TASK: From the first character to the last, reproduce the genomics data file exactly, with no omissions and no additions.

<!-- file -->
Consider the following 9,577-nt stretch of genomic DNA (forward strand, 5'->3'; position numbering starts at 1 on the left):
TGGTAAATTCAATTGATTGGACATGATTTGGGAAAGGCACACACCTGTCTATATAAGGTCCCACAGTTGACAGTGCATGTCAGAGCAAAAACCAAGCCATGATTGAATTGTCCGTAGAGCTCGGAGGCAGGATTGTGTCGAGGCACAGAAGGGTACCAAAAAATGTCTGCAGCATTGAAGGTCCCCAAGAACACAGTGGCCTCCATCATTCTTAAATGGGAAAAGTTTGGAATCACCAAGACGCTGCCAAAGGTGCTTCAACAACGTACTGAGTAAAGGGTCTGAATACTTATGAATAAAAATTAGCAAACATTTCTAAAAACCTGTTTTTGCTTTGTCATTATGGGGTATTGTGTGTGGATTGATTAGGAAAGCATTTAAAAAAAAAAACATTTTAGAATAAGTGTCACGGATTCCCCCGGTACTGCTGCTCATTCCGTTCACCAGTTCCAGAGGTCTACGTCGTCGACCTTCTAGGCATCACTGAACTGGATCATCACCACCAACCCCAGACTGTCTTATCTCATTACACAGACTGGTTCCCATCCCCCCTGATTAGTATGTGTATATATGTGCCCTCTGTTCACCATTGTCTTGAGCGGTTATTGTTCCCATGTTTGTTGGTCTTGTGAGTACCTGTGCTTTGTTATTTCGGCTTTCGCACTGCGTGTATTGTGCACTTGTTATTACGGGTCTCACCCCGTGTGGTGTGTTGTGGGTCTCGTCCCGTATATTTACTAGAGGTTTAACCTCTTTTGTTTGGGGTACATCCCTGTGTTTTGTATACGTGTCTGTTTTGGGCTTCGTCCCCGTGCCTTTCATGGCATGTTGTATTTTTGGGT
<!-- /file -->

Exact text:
Consider the following 9,577-nt stretch of genomic DNA (forward strand, 5'->3'; position numbering starts at 1 on the left):
TGGTAAATTCAATTGATTGGACATGATTTGGGAAAGGCACACACCTGTCTATATAAGGTCCCACAGTTGACAGTGCATGTCAGAGCAAAAACCAAGCCATGATTGAATTGTCCGTAGAGCTCGGAGGCAGGATTGTGTCGAGGCACAGAAGGGTACCAAAAAATGTCTGCAGCATTGAAGGTCCCCAAGAACACAGTGGCCTCCATCATTCTTAAATGGGAAAAGTTTGGAATCACCAAGACGCTGCCAAAGGTGCTTCAACAACGTACTGAGTAAAGGGTCTGAATACTTATGAATAAAAATTAGCAAACATTTCTAAAAACCTGTTTTTGCTTTGTCATTATGGGGTATTGTGTGTGGATTGATTAGGAAAGCATTTAAAAAAAAAAACATTTTAGAATAAGTGTCACGGATTCCCCCGGTACTGCTGCTCATTCCGTTCACCAGTTCCAGAGGTCTACGTCGTCGACCTTCTAGGCATCACTGAACTGGATCATCACCACCAACCCCAGACTGTCTTATCTCATTACACAGACTGGTTCCCATCCCCCCTGATTAGTATGTGTATATATGTGCCCTCTGTTCACCATTGTCTTGAGCGGTTATTGTTCCCATGTTTGTTGGTCTTGTGAGTACCTGTGCTTTGTTATTTCGGCTTTCGCACTGCGTGTATTGTGCACTTGTTATTACGGGTCTCACCCCGTGTGGTGTGTTGTGGGTCTCGTCCCGTATATTTACTAGAGGTTTAACCTCTTTTGTTTGGGGTACATCCCTGTGTTTTGTATACGTGTCTGTTTTGGGCTTCGTCCCCGTGCCTTTCATGGCATGTTGTATTTTTGGGT